Open
20
Nov
2015

Will A Tummy Tuck Affect Menstruation?

Men and women (in particular) tend to have a tummy tuck or abdominoplasty with me in Montreal to get rid of extra belly fat after traditional methods like dieting and exercise have failed. Like other surgical procedures, there is a fairly lengthy recovery process, and the patient will experience some level of discomfort. However, most surgeons agree that an abdominoplasty doesn’t directly have an impact on a woman’s menstrual cycle. However, the stress of a surgical period can have an impact. If a woman misses her periods after surgery, it may be because of the stress that the procedure may have caused.

Tummy Tuck

Stress and Menstrual Cycle

When a woman’s stress level goes on the rise, it could affect her reproductive system by causing an irregular schedule of periods, or perhaps missing the periods altogether. When the menstrual period is temporarily halted, this condition is known as amenorrhea.

Exactly how does stress cause amenorrhea? There is not much information about the relationship between stress and the menstrual cycle. What’s known however, is that stress disrupts the function of the hypothalamus, which is in control of the pituitary gland, which in turn controls other vital glands as well as the ovaries. In short, stress triggers a chain reaction in the body that eventually ends in the menstrual cycle being negatively impacted.

How to Reduce Stress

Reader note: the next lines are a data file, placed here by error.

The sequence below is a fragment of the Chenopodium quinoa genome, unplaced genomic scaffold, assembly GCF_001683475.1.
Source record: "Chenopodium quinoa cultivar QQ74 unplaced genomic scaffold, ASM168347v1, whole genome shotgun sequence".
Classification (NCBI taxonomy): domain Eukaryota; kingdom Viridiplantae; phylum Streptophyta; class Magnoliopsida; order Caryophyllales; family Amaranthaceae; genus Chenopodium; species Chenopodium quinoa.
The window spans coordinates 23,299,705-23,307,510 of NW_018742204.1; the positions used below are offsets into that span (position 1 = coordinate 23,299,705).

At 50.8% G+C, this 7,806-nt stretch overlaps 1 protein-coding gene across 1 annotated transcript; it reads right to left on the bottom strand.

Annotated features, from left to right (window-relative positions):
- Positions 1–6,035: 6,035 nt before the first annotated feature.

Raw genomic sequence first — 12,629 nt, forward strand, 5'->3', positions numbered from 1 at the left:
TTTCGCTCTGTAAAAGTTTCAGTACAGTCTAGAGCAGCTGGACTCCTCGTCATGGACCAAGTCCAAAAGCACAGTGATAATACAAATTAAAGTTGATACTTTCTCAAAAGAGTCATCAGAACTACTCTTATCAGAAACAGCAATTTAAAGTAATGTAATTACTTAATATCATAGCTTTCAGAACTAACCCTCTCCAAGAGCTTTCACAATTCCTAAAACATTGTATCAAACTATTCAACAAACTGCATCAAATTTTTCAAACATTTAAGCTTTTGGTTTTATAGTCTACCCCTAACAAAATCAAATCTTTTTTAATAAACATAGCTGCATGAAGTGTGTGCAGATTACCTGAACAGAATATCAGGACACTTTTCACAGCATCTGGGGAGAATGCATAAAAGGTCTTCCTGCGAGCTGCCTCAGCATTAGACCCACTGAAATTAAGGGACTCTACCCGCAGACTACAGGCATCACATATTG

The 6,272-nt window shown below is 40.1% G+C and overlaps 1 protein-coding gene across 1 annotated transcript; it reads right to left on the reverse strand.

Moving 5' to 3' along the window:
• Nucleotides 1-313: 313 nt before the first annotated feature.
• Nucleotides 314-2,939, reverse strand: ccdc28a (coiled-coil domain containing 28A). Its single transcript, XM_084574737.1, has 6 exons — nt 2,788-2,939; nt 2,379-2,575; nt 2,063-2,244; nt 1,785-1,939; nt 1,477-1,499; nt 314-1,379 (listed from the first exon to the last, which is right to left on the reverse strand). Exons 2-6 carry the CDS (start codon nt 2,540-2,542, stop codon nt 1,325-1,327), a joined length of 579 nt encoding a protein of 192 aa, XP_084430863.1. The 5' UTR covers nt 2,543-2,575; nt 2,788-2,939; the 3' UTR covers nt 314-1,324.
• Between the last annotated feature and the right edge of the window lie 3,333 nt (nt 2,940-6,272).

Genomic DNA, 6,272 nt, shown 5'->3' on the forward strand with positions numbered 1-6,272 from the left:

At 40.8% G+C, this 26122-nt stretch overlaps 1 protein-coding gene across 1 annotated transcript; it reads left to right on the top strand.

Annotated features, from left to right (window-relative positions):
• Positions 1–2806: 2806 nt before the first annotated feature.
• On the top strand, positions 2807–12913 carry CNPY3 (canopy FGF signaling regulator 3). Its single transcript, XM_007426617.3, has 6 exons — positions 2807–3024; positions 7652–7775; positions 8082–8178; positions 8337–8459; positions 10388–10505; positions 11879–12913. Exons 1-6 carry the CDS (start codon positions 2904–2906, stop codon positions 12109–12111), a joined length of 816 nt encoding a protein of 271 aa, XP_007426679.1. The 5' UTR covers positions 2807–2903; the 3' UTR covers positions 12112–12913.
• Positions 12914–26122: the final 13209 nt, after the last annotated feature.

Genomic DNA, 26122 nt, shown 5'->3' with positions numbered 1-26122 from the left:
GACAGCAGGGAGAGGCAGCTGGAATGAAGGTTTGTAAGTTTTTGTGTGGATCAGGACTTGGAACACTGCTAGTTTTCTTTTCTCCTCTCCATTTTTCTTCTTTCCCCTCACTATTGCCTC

So the best way to ensure that your periods are not affected by a tummy tuck procedure is to take measures to reduce your level of stress before, during, and after the surgery. Firstly, ensure that you pick the right surgeon, someone who is accredited and trustworthy. If you are not certain about the credibility of the surgeon you are considering for a medical procedure, then you should seek more information or explore other possibilities. Having a surgeon who is skilled, experienced, and qualified is important for your own personal safety and peace of mind. This will give you confidence and reduce stress and anxiety. Get as much information as possible about the procedure and be fully aware of what you are getting into. If there are any doubts that you actually need or want to undergo the surgery, then follow your instinct and postpone the procedure.

If you decide to go ahead with the procedure, have a clear recovery program (based on your surgeon’s advice), and stick to it. This program should include relaxation exercises that put your mind at ease, as well as hasten the recovery process.





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Dr. Omar Fouda Neel, FRCSC, FACS
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